Note how very small these prizes were since the RASE were not government funded or have a rich sponsor. 1986 prizes awarded over a century for £1 million in today's money that comes to just over £500 each. If a doubling of that implies a 7% increase in patentable ideas a 100% increase  might cost £7,000 and John McCain's $300 million for an improved battery would produce a 27,000 fold increase. OK I am playing with figures since a new battery is far more difficult than a new seed drill and in any case much larger prizes would be expected to involve the Law of Diminishing Returns but nonetheless the utility of using prizes rather than bureaucracy to stimulate innovation seems beyond any dispute.

Unless you are a politician or bureaucrat whose objective is not progress but the power to dispense patronage, or a journalist receiving it and even they don't actually dispute it. Fortunately businessmen willing to oppose progress, at least openly, now seem an extinct breed.      

     "“Whoever makes two ears of corn, or two blades of grass to grow where only one grew before, deserves better of mankind, and does more essential service to his country than the whole race of politicians put together”    Jonathan Swift

     Generations of RASE officials and engineers deserve our thanks.

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Tuesday, February 08, 2011


I said back here that I was putting in a complaint to the Press Complaints Commission about the Herald having published a letter criticising my claim about the amount of electricity not produced by renewables.

Since then I have been informed that, during at least part of the December cold spell, wind provided an entire 0.2% of our electricity. This was a period when temperatures were widely as low as -20C.

I have accepted the PPC's admonition not to publish the letter the Herald sent them in their defence but you can see my astonishment at a claim they have made. Should it turn out to be truthful I will certainly say so.
Thank you for your reply. I have read the Herald's letter with interest. While I entirely agree that both sides are entitled to their say, though I would submit that letters from people paid by the state to push a particular view are not the same as independent readers' letters and should be unidentified as such, I would point out that my letter was a response to claims by Scottish Renewables and that a similar letter was used to give the final and counterfactual word. Giving one side both opening and closing shots is clearly unbalanced. I grant that if the paper in question makes no claim to being balanced there can be no complaint about such lack of balance - I am not aware whether the Herald claims to be balanced.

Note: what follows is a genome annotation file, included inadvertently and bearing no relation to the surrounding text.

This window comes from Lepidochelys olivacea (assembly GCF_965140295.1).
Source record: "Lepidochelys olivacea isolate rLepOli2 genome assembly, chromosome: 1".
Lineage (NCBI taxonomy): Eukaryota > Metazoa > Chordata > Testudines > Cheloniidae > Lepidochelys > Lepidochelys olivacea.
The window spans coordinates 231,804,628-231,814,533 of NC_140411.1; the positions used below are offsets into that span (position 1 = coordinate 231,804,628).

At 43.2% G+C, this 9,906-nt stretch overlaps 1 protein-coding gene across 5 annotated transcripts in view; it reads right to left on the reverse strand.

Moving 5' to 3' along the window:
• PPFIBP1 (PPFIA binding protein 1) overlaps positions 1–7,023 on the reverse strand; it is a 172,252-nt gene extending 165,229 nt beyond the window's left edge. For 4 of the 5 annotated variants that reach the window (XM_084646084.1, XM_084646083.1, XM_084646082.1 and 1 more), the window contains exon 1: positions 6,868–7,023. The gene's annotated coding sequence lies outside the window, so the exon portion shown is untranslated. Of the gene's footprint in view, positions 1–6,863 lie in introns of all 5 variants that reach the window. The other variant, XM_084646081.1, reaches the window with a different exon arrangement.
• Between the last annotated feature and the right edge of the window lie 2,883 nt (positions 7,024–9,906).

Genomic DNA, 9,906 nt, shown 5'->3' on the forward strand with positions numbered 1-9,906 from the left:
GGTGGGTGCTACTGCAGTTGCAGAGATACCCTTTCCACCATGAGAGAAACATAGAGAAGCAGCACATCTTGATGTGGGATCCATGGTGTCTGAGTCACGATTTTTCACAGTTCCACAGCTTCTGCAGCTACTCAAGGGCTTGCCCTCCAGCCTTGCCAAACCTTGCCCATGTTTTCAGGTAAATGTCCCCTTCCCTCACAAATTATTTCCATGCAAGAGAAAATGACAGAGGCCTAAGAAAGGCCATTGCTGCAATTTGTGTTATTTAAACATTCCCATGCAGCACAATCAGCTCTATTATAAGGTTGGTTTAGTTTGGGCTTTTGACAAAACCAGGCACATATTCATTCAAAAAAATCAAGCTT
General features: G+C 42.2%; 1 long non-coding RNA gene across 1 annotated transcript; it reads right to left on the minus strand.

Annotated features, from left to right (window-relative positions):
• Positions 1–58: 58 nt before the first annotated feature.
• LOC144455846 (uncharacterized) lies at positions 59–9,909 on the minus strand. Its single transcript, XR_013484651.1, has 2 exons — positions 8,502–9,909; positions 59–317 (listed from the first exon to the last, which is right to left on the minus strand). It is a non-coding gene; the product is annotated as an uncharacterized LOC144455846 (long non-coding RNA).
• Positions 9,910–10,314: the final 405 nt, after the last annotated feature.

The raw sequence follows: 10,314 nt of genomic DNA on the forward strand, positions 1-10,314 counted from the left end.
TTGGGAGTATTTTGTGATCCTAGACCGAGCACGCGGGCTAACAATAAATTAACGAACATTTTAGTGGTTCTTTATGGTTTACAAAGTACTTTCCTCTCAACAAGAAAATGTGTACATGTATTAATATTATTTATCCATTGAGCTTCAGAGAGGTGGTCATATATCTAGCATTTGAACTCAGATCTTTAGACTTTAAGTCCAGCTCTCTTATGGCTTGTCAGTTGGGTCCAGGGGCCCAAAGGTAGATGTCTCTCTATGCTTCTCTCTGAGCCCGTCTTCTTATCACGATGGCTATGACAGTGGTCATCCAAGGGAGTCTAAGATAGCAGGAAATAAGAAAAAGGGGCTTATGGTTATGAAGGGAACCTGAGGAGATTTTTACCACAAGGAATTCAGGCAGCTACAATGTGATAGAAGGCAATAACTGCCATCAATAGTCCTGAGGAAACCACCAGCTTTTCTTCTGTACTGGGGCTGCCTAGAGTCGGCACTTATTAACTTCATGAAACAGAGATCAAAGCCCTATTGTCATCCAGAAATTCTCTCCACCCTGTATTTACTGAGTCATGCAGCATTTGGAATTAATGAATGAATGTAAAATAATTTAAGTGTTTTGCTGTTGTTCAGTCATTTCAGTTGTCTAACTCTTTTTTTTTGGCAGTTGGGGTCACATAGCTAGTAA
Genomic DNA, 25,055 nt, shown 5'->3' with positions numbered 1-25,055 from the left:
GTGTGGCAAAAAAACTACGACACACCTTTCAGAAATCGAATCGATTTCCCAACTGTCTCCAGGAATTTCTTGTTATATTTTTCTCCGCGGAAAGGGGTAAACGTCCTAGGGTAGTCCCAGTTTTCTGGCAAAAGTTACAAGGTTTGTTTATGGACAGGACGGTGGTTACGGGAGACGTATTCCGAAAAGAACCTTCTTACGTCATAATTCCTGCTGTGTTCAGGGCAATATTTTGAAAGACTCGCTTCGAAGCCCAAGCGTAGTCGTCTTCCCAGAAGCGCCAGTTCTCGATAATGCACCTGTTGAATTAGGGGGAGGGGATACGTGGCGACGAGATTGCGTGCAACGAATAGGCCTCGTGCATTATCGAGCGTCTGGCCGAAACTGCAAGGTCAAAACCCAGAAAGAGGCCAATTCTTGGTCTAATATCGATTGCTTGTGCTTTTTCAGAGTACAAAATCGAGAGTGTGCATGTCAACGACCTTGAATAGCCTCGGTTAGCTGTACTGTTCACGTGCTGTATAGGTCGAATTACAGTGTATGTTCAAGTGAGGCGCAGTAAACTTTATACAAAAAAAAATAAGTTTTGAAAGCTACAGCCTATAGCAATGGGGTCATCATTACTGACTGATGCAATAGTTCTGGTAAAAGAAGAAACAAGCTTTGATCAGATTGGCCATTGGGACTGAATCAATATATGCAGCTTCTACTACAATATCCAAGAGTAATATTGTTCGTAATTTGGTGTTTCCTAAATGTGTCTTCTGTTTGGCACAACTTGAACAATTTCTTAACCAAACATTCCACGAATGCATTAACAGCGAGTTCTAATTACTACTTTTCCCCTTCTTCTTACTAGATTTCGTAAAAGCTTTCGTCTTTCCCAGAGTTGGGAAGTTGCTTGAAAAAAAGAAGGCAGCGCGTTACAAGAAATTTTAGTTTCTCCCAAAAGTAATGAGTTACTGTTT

More directly I should point out that I was specifically challenged in the concluding letter & yet not allowed to answer the challenge - as I have pointed out the PCC have previously specifically ruled that this is improper.

Had I been aware of the Herald's claim "in the past two years, we have published 20 letters from Mr Craig, the vast majority of which have been about renewables and other energy-related subjects" this would certainly have heartened me. As far as I was aware they had only published these 4 others in that period,,,, 2 of them being about the related subject of nuclear power.

By comparison here is a list of 31 letters sent and not published, only 2 of which can be considered related to Scottish Renewables & 2 more to the energy question . Years ago when I first started sending letters to the Herald and others I found the majority were published. This would seem to suggest either that my literary skills have sharply declined with experience or that my choice of subjects have more heavily intruded on positions our media prefer to censor.

In any case since I have written far fewer than 20 letters to the Herald on this particular subject I would be remarkably interested to see the nearly 20 they have published. Since Mr McBain has already traced them it should be the work of moments for him to email them, with links, to you.

A search of the Herald's website for "neil craig" yields only one letter from me in 2009 though there are many more earlier ones.

As regards how this be resolved:

Were the Herald to prove its "its 20 letters, mainly about renewables" publication claim truthful I would accept that, whatever the merits of this case I had been, overall, given a fair crack of the whip and withdraw my complaint. I trust that would be satisfactory, though I also fear it may be impossible.

A 2nd alternative would be to publish the letter with an editorial comment referring to the date of the letter it is replying to and acknowledging it is not my fault it was delayed.